In October 1974, a group gathered in Wyalusing State Park, Wisconsin, to discuss founding a forum for people working in state and private natural areas programs a place for them to come together, support each other and exchange information.
This was the very first Natural Areas Conference, a tradition that we have continued annually for more than 40 years.
These were still early days for the natural areas movement. As states began cataloging their land in the 1950s and 60s, people passionate about land began to encourage the government to set aside nature preserves and create programs to help maintain them.
The public benefit of setting aside land for protection was a new concept to many states at that time. Natural Areas Association members worked to gain wider acceptance for the idea, and helped states set up mechanisms for preserving natural areas. George Fell, one of our founders, established one of the first state systems of legally protected nature preserves in the nation when he wrote the Nature Preserves Commission Act for Illinois in 1963. The Act was used as a model and inspiration for many states, which created their own preserves.
Even as they took hold and began to grow, early state-level natural areas programs were often just a couple of people, with little funding. They were scattered across the country, sometimes lacked support, and faced a shortage of reliable science for maintaining lands they were charged with keeping safe. In 1978, at the fifth annual Natural Areas Conference in Missouri, the 53 members in attendance decided to incorporate the group into an association with a view towards addressing some of these issues. The Natural Areas Association would be a professional society for people working the natural area preservation and management field, said John Schwegman, who served as the groups first president.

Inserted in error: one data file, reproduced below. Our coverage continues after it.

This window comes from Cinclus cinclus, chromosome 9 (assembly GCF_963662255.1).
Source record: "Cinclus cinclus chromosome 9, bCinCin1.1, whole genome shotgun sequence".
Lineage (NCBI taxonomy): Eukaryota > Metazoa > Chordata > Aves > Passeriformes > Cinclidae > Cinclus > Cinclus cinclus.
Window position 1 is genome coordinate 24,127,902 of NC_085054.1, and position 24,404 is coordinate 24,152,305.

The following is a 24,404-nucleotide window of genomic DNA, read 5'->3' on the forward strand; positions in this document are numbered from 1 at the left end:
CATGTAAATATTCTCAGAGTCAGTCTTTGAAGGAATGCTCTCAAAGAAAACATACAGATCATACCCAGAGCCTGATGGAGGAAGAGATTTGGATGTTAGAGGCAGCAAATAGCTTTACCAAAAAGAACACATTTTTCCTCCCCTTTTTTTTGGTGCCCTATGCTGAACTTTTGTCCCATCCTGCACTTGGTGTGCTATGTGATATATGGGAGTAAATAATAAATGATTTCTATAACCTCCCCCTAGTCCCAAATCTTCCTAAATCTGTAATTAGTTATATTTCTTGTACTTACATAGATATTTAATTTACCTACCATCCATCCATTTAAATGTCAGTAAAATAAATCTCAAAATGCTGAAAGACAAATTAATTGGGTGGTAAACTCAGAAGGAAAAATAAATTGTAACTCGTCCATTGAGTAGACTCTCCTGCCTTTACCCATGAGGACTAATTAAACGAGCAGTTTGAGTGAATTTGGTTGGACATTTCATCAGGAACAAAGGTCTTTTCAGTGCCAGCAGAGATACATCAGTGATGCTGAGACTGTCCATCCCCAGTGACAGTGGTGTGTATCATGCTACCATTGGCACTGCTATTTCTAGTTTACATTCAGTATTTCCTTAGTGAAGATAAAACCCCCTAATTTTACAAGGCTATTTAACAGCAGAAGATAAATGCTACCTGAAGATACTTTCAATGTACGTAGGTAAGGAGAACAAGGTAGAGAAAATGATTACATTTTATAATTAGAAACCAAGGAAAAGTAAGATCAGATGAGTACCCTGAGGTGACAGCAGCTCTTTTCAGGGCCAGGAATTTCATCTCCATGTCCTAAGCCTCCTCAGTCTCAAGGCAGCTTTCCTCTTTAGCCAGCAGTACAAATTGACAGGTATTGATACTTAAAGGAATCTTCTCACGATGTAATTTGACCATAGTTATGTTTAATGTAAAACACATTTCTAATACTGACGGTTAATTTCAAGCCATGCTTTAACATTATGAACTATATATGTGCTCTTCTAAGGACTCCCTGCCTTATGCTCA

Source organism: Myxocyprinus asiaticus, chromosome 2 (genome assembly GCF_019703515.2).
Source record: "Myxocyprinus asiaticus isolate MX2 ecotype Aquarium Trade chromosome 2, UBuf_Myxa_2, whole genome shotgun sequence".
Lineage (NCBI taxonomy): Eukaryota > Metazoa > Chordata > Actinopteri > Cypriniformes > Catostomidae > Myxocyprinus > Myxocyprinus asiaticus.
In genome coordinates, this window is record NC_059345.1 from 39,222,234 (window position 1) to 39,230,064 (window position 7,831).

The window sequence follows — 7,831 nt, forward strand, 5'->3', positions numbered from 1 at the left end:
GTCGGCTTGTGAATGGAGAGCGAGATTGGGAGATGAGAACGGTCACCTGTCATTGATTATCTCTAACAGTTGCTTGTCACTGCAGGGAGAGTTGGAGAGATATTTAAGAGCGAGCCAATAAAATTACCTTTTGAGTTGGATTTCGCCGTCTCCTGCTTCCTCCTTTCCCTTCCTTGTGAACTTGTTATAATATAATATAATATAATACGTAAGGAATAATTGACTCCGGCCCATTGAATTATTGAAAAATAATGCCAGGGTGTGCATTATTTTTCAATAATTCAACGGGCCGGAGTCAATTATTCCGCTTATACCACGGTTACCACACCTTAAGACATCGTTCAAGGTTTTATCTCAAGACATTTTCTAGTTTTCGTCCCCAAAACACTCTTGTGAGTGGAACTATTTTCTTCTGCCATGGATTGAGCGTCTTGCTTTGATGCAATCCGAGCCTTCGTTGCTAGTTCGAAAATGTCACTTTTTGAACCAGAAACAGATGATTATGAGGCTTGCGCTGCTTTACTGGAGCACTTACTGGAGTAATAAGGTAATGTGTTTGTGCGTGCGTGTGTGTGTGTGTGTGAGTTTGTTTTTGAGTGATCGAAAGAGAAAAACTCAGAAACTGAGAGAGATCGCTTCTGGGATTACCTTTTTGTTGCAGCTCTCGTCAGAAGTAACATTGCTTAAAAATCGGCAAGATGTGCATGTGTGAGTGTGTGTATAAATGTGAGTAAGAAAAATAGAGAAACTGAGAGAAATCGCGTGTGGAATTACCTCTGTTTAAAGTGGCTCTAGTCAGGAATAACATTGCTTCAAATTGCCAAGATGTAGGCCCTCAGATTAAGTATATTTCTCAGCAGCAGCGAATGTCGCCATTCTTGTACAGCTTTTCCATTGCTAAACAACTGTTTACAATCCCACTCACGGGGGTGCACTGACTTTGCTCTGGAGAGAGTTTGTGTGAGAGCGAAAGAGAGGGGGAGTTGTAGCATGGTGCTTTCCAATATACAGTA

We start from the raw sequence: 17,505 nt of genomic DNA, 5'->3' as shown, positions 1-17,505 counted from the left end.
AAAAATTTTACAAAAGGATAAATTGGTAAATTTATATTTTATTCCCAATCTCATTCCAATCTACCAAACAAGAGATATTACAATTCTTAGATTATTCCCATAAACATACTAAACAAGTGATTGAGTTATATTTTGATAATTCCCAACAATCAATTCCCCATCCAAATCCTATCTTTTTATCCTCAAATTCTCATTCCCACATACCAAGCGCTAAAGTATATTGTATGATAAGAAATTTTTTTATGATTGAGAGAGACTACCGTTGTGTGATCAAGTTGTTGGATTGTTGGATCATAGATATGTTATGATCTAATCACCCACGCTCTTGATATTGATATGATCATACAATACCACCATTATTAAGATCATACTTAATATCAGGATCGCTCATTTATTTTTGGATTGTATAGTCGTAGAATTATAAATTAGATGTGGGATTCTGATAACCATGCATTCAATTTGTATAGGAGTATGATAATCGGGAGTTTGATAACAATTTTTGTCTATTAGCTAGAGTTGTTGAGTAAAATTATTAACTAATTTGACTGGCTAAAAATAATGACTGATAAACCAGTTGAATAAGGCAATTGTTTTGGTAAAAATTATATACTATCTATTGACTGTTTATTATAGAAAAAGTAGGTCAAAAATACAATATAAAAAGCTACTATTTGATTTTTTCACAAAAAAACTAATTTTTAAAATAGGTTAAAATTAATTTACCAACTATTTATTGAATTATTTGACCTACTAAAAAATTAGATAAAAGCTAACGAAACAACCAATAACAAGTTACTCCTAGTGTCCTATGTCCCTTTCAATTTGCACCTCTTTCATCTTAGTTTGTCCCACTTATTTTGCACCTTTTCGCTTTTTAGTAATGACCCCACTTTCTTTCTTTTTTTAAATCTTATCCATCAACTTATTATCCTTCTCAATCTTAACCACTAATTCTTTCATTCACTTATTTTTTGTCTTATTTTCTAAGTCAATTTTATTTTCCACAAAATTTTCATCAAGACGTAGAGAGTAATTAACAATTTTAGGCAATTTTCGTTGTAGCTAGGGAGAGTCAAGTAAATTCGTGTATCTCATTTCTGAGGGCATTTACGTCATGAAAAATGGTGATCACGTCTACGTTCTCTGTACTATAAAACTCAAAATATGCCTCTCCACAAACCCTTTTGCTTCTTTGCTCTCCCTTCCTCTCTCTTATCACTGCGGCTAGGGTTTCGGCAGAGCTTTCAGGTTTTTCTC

Throughout the 1980s and 90s, the association continued to grow so that it could better support the expanding community of people working in natural areas programs. In 1981, we founded the Natural Areas Journal
to bridge the gap between those who conduct cutting-edge research on natural areas and those who manage and use them. It began as an all-volunteer effort, just a file cabinet and a typewriter, says Greg Iffrig
, the journals first editor. Today, the journal has a staff of 3 and is distributed to libraries across the country and to all members as part of the benefits of membership.
Natural Areas Association Board